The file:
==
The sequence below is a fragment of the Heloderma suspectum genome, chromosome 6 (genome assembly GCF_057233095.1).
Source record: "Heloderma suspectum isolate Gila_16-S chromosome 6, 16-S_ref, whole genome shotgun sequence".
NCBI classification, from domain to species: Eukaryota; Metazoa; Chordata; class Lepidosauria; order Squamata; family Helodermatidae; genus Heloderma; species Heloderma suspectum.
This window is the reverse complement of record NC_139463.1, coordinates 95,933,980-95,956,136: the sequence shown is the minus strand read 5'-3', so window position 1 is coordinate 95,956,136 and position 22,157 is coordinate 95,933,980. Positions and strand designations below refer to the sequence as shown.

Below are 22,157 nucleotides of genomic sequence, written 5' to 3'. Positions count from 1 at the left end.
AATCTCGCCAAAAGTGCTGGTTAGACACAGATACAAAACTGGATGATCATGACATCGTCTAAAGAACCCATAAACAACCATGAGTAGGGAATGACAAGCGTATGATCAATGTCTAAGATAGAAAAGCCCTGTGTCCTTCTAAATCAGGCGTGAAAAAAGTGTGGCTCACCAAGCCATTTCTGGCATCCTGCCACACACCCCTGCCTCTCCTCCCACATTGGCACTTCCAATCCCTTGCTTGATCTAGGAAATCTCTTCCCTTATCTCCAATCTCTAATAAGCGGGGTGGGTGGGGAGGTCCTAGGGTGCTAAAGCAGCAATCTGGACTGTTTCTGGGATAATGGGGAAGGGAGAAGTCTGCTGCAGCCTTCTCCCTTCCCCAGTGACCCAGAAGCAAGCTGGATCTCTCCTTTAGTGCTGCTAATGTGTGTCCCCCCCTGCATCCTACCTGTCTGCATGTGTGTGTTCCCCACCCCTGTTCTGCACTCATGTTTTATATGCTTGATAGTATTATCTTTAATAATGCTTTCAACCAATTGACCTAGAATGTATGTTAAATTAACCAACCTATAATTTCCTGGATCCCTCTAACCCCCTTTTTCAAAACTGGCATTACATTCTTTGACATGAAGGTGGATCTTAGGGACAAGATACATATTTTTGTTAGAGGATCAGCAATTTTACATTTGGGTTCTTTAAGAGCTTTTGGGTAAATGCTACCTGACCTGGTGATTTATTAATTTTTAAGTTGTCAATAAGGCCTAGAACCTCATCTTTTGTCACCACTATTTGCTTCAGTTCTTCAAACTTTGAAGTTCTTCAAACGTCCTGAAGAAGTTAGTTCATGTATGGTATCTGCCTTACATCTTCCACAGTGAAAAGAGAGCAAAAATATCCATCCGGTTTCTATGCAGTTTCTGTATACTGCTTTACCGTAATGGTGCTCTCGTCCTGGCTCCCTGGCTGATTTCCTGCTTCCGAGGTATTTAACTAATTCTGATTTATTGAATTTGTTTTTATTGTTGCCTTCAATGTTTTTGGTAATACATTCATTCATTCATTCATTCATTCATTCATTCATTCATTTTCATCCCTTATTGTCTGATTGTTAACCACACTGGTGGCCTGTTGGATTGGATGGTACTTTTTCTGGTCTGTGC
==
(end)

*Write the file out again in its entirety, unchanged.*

The sequence below is a fragment of the Heloderma suspectum genome, chromosome 6 (genome assembly GCF_057233095.1).
Source record: "Heloderma suspectum isolate Gila_16-S chromosome 6, 16-S_ref, whole genome shotgun sequence".
NCBI classification, from domain to species: Eukaryota; Metazoa; Chordata; class Lepidosauria; order Squamata; family Helodermatidae; genus Heloderma; species Heloderma suspectum.
This window is the reverse complement of record NC_139463.1, coordinates 95,933,980-95,956,136: the sequence shown is the minus strand read 5'-3', so window position 1 is coordinate 95,956,136 and position 22,157 is coordinate 95,933,980. Positions and strand designations below refer to the sequence as shown.

Below are 22,157 nucleotides of genomic sequence, written 5' to 3'. Positions count from 1 at the left end.
AATCTCGCCAAAAGTGCTGGTTAGACACAGATACAAAACTGGATGATCATGACATCGTCTAAAGAACCCATAAACAACCATGAGTAGGGAATGACAAGCGTATGATCAATGTCTAAGATAGAAAAGCCCTGTGTCCTTCTAAATCAGGCGTGAAAAAAGTGTGGCTCACCAAGCCATTTCTGGCATCCTGCCACACACCCCTGCCTCTCCTCCCACATTGGCACTTCCAATCCCTTGCTTGATCTAGGAAATCTCTTCCCTTATCTCCAATCTCTAATAAGCGGGGTGGGTGGGGAGGTCCTAGGGTGCTAAAGCAGCAATCTGGACTGTTTCTGGGATAATGGGGAAGGGAGAAGTCTGCTGCAGCCTTCTCCCTTCCCCAGTGACCCAGAAGCAAGCTGGATCTCTCCTTTAGTGCTGCTAATGTGTGTCCCCCCCTGCATCCTACCTGTCTGCATGTGTGTGTTCCCCACCCCTGTTCTGCACTCATGTTTTATATGCTTGATAGTATTATCTTTAATAATGCTTTCAACCAATTGACCTAGAATGTATGTTAAATTAACCAACCTATAATTTCCTGGATCCCTCTAACCCCCTTTTTCAAAACTGGCATTACATTCTTTGACATGAAGGTGGATCTTAGGGACAAGATACATATTTTTGTTAGAGGATCAGCAATTTTACATTTGGGTTCTTTAAGAGCTTTTGGGTAAATGCTACCTGACCTGGTGATTTATTAATTTTTAAGTTGTCAATAAGGCCTAGAACCTCATCTTTTGTCACCACTATTTGCTTCAGTTCTTCAAACTTTGAAGTTCTTCAAACGTCCTGAAGAAGTTAGTTCATGTATGGTATCTGCCTTACATCTTCCACAGTGAAAAGAGAGCAAAAATATCCATCCGGTTTCTATGCAGTTTCTGTATACTGCTTTACCGTAATGGTGCTCTCGTCCTGGCTCCCTGGCTGATTTCCTGCTTCCGAGGTATTTAACTAATTCTGATTTATTGAATTTGTTTTTATTGTTGCCTTCAATGTTTTTGGTAATACATTCATTCATTCATTCATTCATTCATTCATTCATTCATTTTCATCCCTTATTGTCTGATTGTTAACCACACTGGTGGCCTGTTGGATTGGATGGTACTTTTTCTGGTCTGTGC